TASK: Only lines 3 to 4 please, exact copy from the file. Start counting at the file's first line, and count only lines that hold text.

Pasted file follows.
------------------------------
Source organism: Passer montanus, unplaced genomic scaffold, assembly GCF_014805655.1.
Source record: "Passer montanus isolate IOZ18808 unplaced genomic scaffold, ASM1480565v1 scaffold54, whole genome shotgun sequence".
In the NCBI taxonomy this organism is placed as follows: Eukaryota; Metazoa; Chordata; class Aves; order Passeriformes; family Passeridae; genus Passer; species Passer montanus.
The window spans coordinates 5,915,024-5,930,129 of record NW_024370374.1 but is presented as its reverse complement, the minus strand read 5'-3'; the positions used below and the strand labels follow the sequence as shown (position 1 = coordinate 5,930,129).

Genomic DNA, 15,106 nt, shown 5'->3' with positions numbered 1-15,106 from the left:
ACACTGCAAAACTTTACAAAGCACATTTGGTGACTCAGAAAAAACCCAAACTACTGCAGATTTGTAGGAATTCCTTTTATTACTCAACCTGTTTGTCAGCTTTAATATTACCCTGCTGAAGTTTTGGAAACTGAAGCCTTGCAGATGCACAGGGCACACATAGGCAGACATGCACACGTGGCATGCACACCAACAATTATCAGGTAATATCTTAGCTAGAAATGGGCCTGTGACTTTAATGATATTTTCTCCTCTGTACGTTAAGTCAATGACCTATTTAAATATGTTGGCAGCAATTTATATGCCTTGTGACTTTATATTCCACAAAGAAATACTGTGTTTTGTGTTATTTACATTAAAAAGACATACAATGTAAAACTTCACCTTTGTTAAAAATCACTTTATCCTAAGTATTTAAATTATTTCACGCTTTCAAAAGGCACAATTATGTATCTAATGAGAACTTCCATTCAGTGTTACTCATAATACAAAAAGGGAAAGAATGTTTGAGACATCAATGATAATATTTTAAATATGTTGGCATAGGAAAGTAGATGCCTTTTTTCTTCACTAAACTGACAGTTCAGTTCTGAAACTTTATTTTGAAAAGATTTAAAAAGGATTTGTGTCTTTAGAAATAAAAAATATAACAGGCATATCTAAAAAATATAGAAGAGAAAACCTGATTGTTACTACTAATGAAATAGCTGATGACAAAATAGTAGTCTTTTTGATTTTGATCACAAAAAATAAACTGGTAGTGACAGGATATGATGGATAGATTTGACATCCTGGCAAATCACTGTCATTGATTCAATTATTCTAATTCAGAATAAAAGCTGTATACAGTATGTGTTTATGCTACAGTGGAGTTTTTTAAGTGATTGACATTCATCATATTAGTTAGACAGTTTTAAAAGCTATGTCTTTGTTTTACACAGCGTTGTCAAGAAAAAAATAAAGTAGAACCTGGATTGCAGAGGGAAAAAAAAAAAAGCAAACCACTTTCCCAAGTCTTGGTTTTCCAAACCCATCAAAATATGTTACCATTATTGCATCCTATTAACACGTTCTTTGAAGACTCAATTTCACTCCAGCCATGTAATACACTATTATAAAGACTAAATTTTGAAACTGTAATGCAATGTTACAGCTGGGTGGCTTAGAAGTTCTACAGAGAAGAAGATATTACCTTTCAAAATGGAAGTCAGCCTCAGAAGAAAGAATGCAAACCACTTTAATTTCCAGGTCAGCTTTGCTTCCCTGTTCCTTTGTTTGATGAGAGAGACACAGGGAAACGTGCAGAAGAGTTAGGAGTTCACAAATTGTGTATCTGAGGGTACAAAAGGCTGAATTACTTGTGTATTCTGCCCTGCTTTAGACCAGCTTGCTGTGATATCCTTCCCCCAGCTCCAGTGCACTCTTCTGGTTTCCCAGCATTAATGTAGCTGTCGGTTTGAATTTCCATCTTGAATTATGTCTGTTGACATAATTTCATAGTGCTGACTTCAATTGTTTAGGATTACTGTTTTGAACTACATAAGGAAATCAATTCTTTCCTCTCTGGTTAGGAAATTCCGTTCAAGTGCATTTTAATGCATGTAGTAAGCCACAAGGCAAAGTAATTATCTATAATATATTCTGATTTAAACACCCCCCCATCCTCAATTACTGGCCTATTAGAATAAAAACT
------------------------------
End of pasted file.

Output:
In the NCBI taxonomy this organism is placed as follows: Eukaryota; Metazoa; Chordata; class Aves; order Passeriformes; family Passeridae; genus Passer; species Passer montanus.
The window spans coordinates 5,915,024-5,930,129 of record NW_024370374.1 but is presented as its reverse complement, the minus strand read 5'-3'; the positions used below and the strand labels follow the sequence as shown (position 1 = coordinate 5,930,129).